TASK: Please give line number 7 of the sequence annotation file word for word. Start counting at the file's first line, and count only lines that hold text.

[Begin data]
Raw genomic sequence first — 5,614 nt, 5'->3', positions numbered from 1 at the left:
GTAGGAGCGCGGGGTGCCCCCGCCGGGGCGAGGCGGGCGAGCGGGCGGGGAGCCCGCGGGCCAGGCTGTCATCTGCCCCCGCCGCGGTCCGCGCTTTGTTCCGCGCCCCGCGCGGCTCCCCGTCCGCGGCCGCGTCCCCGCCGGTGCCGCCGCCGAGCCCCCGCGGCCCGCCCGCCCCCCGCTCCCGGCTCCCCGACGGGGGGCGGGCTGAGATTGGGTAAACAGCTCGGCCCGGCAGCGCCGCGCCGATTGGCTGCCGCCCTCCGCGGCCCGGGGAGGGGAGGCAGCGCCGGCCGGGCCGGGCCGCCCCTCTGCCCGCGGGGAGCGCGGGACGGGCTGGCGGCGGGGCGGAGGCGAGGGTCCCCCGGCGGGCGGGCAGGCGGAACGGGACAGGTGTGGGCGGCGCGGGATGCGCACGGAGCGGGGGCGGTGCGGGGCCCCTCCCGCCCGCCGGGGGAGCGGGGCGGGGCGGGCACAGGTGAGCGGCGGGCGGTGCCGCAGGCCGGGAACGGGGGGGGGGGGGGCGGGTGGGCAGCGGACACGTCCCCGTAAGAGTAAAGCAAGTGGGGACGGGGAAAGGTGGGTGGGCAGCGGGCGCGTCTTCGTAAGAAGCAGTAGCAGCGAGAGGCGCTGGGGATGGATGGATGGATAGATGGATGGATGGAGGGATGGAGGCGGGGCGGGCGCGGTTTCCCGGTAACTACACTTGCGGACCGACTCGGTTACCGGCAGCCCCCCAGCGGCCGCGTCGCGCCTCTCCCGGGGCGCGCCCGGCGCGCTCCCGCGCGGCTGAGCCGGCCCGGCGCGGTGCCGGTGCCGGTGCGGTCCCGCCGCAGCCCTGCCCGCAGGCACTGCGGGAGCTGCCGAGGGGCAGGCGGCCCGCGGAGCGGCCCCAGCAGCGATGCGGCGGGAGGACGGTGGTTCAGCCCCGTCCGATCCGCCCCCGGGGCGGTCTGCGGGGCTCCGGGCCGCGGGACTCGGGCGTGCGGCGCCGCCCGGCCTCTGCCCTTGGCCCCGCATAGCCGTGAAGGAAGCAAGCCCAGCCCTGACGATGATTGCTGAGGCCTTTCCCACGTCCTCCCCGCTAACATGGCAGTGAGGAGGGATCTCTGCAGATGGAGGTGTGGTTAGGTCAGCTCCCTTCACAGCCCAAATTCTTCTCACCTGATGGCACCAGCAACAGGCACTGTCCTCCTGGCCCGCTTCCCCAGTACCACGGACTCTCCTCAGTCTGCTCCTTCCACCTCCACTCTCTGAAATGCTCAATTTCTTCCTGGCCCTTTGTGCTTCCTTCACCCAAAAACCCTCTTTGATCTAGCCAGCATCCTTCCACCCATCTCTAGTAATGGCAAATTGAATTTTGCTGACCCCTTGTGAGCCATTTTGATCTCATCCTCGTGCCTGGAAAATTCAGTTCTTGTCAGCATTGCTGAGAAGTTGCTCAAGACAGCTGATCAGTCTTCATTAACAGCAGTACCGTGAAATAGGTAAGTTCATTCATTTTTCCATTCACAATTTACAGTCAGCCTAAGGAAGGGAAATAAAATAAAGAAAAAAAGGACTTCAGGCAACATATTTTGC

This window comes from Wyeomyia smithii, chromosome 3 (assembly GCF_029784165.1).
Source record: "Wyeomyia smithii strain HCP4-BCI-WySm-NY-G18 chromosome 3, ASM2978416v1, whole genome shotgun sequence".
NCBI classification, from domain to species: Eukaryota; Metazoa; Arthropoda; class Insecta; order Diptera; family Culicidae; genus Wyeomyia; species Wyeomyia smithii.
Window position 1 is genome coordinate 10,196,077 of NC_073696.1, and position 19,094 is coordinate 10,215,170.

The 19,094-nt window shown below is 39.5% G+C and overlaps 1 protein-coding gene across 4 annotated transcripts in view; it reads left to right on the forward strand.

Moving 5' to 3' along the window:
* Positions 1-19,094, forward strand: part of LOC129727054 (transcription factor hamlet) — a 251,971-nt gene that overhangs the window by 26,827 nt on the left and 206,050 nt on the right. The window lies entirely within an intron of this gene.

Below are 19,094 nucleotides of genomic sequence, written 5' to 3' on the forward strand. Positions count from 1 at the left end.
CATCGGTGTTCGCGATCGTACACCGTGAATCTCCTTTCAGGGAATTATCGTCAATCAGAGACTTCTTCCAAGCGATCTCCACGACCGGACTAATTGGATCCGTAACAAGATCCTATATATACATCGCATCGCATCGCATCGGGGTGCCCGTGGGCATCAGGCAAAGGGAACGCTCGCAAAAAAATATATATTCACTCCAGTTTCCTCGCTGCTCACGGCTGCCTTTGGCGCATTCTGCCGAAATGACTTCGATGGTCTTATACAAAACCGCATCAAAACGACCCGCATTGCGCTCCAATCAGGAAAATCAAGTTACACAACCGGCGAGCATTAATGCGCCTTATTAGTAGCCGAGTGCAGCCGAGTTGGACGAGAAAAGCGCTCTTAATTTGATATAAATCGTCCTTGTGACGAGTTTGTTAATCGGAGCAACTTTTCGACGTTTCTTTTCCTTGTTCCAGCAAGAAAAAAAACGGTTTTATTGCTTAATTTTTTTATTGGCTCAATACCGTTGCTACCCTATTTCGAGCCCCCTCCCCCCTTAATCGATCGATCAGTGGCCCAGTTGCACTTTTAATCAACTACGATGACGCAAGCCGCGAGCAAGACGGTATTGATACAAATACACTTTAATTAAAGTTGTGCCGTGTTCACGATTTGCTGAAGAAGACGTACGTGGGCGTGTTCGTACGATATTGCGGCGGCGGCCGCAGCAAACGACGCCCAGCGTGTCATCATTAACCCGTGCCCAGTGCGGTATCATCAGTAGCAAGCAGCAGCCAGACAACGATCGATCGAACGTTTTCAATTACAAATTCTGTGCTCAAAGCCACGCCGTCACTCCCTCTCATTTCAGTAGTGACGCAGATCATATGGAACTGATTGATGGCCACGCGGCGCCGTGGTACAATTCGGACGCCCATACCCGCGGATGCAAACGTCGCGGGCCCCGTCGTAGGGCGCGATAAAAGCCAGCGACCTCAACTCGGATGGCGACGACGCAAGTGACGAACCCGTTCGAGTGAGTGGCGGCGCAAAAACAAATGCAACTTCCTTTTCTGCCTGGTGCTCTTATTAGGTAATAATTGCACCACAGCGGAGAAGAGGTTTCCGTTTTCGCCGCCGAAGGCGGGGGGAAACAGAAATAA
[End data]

The 19,094-nt window shown below is 39.5% G+C and overlaps 1 protein-coding gene across 4 annotated transcripts in view; it reads left to right on the forward strand.